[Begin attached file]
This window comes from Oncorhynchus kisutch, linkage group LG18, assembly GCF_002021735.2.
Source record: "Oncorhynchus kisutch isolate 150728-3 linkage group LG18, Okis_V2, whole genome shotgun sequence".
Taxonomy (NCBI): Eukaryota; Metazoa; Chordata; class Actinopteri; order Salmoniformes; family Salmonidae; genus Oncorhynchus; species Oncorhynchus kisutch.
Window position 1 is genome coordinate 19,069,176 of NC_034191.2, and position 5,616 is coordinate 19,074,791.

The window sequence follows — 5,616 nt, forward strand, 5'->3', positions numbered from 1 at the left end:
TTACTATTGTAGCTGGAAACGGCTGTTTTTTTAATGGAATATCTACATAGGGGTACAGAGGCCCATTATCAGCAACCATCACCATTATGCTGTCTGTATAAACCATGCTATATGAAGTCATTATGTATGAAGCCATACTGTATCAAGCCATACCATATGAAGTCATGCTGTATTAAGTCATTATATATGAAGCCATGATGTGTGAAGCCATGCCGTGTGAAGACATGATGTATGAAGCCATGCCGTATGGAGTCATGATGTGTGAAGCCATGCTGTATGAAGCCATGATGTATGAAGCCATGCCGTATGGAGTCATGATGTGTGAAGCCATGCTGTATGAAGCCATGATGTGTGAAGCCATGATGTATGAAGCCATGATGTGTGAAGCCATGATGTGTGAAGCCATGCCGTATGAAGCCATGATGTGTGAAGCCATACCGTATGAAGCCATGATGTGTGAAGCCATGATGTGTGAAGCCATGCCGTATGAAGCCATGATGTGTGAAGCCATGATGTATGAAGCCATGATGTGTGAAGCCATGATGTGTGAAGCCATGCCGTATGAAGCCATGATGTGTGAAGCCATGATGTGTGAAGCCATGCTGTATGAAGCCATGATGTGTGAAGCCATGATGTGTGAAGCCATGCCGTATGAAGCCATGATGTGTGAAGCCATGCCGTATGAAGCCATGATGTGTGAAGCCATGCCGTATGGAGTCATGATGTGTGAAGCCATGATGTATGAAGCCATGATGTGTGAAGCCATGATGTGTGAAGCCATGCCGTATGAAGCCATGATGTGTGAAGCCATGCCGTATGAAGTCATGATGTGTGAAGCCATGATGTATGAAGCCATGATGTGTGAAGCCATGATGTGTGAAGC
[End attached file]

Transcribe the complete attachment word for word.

This window comes from Oncorhynchus kisutch, linkage group LG18, assembly GCF_002021735.2.
Source record: "Oncorhynchus kisutch isolate 150728-3 linkage group LG18, Okis_V2, whole genome shotgun sequence".
Taxonomy (NCBI): Eukaryota; Metazoa; Chordata; class Actinopteri; order Salmoniformes; family Salmonidae; genus Oncorhynchus; species Oncorhynchus kisutch.
Window position 1 is genome coordinate 19,069,176 of NC_034191.2, and position 5,616 is coordinate 19,074,791.

The window sequence follows — 5,616 nt, forward strand, 5'->3', positions numbered from 1 at the left end:
TTACTATTGTAGCTGGAAACGGCTGTTTTTTTAATGGAATATCTACATAGGGGTACAGAGGCCCATTATCAGCAACCATCACCATTATGCTGTCTGTATAAACCATGCTATATGAAGTCATTATGTATGAAGCCATACTGTATCAAGCCATACCATATGAAGTCATGCTGTATTAAGTCATTATATATGAAGCCATGATGTGTGAAGCCATGCCGTGTGAAGACATGATGTATGAAGCCATGCCGTATGGAGTCATGATGTGTGAAGCCATGCTGTATGAAGCCATGATGTATGAAGCCATGCCGTATGGAGTCATGATGTGTGAAGCCATGCTGTATGAAGCCATGATGTGTGAAGCCATGATGTATGAAGCCATGATGTGTGAAGCCATGATGTGTGAAGCCATGCCGTATGAAGCCATGATGTGTGAAGCCATACCGTATGAAGCCATGATGTGTGAAGCCATGATGTGTGAAGCCATGCCGTATGAAGCCATGATGTGTGAAGCCATGATGTATGAAGCCATGATGTGTGAAGCCATGATGTGTGAAGCCATGCCGTATGAAGCCATGATGTGTGAAGCCATGATGTGTGAAGCCATGCTGTATGAAGCCATGATGTGTGAAGCCATGATGTGTGAAGCCATGCCGTATGAAGCCATGATGTGTGAAGCCATGCCGTATGAAGCCATGATGTGTGAAGCCATGCCGTATGGAGTCATGATGTGTGAAGCCATGATGTATGAAGCCATGATGTGTGAAGCCATGATGTGTGAAGCCATGCCGTATGAAGCCATGATGTGTGAAGCCATGCCGTATGAAGTCATGATGTGTGAAGCCATGATGTATGAAGCCATGATGTGTGAAGCCATGATGTGTGAAGC